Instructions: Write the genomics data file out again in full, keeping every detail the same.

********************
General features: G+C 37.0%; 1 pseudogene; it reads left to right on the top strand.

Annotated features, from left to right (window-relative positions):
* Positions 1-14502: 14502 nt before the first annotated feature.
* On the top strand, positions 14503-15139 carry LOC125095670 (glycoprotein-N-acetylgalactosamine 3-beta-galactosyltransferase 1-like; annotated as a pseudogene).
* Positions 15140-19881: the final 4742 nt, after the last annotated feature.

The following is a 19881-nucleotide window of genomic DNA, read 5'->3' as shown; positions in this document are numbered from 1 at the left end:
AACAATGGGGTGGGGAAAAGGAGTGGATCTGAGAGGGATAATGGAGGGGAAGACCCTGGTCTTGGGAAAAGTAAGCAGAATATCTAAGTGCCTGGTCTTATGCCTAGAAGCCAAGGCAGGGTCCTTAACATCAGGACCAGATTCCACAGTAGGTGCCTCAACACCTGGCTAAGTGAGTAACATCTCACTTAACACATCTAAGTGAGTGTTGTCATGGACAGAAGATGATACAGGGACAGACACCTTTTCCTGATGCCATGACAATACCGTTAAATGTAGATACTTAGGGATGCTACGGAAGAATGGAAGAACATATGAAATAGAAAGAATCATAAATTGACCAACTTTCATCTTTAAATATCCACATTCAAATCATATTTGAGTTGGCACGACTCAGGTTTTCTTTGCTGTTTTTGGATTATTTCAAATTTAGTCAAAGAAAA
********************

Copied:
General features: G+C 37.0%; 1 pseudogene; it reads left to right on the top strand.

Annotated features, from left to right (window-relative positions):
* Positions 1-14502: 14502 nt before the first annotated feature.
* On the top strand, positions 14503-15139 carry LOC125095670 (glycoprotein-N-acetylgalactosamine 3-beta-galactosyltransferase 1-like; annotated as a pseudogene).
* Positions 15140-19881: the final 4742 nt, after the last annotated feature.

The following is a 19881-nucleotide window of genomic DNA, read 5'->3' as shown; positions in this document are numbered from 1 at the left end:
AACAATGGGGTGGGGAAAAGGAGTGGATCTGAGAGGGATAATGGAGGGGAAGACCCTGGTCTTGGGAAAAGTAAGCAGAATATCTAAGTGCCTGGTCTTATGCCTAGAAGCCAAGGCAGGGTCCTTAACATCAGGACCAGATTCCACAGTAGGTGCCTCAACACCTGGCTAAGTGAGTAACATCTCACTTAACACATCTAAGTGAGTGTTGTCATGGACAGAAGATGATACAGGGACAGACACCTTTTCCTGATGCCATGACAATACCGTTAAATGTAGATACTTAGGGATGCTACGGAAGAATGGAAGAACATATGAAATAGAAAGAATCATAAATTGACCAACTTTCATCTTTAAATATCCACATTCAAATCATATTTGAGTTGGCACGACTCAGGTTTTCTTTGCTGTTTTTGGATTATTTCAAATTTAGTCAAAGAAAA